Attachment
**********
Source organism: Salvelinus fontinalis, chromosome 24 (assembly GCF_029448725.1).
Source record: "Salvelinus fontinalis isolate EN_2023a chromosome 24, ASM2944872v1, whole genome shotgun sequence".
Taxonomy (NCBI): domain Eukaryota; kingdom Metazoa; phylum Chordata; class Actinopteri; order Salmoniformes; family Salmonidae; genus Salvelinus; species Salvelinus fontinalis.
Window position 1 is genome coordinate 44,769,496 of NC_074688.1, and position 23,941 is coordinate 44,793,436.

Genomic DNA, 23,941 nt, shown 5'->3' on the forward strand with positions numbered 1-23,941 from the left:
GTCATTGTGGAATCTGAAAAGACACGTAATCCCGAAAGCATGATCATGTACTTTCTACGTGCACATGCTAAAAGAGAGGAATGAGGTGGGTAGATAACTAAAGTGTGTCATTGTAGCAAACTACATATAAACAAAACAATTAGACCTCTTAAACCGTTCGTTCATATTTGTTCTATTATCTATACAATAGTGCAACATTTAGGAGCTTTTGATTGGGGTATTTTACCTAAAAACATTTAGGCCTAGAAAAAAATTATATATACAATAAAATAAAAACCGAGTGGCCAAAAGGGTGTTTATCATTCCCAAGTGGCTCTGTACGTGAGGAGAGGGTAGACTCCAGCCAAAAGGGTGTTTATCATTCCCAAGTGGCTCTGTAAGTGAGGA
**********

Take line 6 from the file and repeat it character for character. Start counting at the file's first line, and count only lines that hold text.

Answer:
GTCATTGTGGAATCTGAAAAGACACGTAATCCCGAAAGCATGATCATGTACTTTCTACGTGCACATGCTAAAAGAGAGGAATGAGGTGGGTAGATAACTAAAGTGTGTCATTGTAGCAAACTACATATAAACAAAACAATTAGACCTCTTAAACCGTTCGTTCATATTTGTTCTATTATCTATACAATAGTGCAACATTTAGGAGCTTTTGATTGGGGTATTTTACCTAAAAACATTTAGGCCTAGAAAAAAATTATATATACAATAAAATAAAAACCGAGTGGCCAAAAGGGTGTTTATCATTCCCAAGTGGCTCTGTACGTGAGGAGAGGGTAGACTCCAGCCAAAAGGGTGTTTATCATTCCCAAGTGGCTCTGTAAGTGAGGA